Freitag, 23. Oktober 2009

Barcelona ranked 1st, and Madrid 4th! ("and it's not best city to live in")

Everybody should have the right to come first once in their lifetime....the same goes for countries, cities and other non-individuals. The US have the most nobel prize winners. Germany is the world's largest exporter. Some cities are being voted the best to live in. The various lists usually consist of a mix of Canadian, Australian, German and alpine (Swiss/Austrian) cities.

The best olympic games ever have been held, according to IOC-President Juan Antonio Samaranch, in Sydney.

There are so many rankings but now, finally, Barcelona has come first on a list! And not just that: all-time rival, Madrid has come fourth, so Spain has the double honor (together with Italy) to figure twice on the list: It's the list of The 10 Worst Cities for pickpockets.


Cada uno y todos debrian llegar primero una vez en su vida - y las naciones y ciudades también, por supuesto. Algunos como EEUU tienen el mayor numero de premiados con el premio nobel. Alemania es el pais exportador mas grande del mundo. Hay ciudades que son votadas como "las mejores para vivir". Estas listas por lo general son encabezadas por ciudades canadieneses, australianas, alemanas y alpinas (Austria/Suiza).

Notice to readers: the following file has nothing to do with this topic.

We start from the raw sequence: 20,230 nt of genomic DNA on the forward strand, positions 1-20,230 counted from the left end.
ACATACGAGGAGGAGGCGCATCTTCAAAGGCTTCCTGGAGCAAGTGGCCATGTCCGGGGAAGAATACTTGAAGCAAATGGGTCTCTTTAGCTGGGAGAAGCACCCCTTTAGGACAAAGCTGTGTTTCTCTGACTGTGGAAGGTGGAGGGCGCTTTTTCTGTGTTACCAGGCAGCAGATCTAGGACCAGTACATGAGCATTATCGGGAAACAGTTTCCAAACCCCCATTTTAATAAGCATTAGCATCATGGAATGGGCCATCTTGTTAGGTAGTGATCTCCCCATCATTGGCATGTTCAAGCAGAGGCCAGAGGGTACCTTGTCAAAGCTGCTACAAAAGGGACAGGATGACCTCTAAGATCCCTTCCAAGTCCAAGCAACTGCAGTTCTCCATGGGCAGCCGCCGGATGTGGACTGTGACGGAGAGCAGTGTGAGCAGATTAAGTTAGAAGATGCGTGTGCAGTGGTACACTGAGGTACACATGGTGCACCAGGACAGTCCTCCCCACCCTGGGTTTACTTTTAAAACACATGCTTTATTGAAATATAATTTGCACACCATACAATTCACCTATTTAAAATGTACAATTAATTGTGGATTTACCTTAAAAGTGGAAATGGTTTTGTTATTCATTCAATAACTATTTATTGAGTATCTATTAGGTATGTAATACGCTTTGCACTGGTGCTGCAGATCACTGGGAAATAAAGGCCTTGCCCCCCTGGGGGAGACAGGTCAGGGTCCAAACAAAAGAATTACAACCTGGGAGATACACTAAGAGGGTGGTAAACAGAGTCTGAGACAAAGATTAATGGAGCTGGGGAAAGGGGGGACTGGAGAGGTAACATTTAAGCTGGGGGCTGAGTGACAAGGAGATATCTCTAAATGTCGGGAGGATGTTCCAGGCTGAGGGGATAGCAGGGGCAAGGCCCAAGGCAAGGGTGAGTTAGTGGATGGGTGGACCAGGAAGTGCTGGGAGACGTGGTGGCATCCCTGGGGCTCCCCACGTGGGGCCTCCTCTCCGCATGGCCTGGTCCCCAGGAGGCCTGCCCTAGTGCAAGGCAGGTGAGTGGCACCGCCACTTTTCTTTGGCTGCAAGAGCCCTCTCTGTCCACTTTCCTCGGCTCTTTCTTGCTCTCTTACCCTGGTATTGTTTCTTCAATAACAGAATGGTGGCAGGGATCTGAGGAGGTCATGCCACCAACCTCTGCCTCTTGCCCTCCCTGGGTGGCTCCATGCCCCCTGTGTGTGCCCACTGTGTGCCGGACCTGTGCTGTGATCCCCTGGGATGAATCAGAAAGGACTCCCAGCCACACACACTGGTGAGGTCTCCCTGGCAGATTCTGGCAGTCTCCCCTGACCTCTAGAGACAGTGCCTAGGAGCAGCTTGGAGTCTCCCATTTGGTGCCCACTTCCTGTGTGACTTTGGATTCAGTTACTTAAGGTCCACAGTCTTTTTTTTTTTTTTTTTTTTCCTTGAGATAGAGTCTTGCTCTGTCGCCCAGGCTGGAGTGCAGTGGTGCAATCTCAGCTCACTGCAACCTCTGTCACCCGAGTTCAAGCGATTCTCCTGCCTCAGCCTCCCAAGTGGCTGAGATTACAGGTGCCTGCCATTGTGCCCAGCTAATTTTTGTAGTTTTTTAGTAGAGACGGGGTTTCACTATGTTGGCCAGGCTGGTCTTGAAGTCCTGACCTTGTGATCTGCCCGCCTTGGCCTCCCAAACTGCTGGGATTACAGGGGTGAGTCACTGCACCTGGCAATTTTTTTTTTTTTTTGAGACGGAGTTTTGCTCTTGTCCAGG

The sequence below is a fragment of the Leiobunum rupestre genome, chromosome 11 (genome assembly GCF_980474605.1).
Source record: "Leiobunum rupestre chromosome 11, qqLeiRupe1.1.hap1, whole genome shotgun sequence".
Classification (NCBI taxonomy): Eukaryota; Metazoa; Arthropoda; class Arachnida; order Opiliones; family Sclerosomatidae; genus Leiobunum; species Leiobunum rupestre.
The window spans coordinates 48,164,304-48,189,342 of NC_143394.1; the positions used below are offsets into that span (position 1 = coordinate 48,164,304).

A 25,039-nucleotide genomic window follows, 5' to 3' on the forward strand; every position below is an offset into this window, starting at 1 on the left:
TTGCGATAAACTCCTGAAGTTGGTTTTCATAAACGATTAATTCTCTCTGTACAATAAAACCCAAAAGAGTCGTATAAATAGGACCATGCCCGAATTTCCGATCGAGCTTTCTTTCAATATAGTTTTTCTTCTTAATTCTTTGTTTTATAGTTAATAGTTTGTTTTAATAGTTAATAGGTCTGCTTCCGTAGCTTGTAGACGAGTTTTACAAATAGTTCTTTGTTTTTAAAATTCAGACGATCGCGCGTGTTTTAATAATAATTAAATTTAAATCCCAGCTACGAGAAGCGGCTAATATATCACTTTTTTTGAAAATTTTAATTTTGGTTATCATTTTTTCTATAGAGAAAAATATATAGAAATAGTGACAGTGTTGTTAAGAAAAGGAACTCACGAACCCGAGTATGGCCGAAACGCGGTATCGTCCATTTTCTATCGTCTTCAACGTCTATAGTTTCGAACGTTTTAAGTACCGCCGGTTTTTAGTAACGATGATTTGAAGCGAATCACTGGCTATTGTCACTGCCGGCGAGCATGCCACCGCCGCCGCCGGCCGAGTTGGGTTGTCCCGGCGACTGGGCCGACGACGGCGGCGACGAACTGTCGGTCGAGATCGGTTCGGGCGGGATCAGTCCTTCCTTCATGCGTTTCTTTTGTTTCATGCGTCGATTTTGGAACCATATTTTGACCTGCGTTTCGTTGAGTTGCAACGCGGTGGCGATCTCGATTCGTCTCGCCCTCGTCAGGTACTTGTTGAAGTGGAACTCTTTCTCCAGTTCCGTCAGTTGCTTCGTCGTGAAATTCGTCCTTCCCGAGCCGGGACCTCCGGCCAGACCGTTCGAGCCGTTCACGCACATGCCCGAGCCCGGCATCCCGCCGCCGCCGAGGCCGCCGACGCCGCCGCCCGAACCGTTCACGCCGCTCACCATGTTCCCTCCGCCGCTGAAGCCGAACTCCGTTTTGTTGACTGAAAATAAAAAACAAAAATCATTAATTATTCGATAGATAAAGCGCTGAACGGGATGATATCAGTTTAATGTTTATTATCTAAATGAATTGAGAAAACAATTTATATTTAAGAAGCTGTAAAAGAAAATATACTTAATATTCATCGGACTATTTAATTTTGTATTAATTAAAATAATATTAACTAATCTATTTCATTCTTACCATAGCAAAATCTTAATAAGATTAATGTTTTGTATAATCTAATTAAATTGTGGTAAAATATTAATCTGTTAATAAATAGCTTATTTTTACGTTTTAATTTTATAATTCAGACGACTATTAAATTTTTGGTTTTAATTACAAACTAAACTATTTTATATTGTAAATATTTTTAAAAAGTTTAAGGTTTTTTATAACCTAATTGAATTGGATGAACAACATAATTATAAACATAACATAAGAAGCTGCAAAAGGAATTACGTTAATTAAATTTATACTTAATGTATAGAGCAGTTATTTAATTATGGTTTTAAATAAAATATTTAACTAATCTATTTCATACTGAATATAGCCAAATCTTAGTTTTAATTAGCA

Los mejores juegos olimpicos hemos visto, segun el presidente del COI, Juan Antonio Samarach, en Sydney.

Hay tantos listados, pero por fin, Barcelona también ha llegado a encabezar un listado. Y no solo eso: con Madrid votado 4º, España tiene el honor (junto con Italia) de tener dos ciudades en los Top 10. Aplauso! Por cierto - se trata del listado de los 10 peores ciudades para ser robado.

Donnerstag, 22. Oktober 2009

Porque el patronal en Alemania NO quiere bajar impuestos

Ultimamente se habia oido bastante hablar desde el PP y el patronal español que hay que "bajar impuestos como en Alemania". Aqui unos hechos para entender mejor de que van las cosas. Primero hay que ver que la carga fiscal total (impuesto mas seguridad social) en Alemania puede llegar hasta un 48% o mas.

Para dar un ejemplo: una persona soltera cobrando 40.000 Euros al año cobra 2.498 Euros mensuales en España - en Alemania son1.914 - o sea mas que 500 Euros MENOS!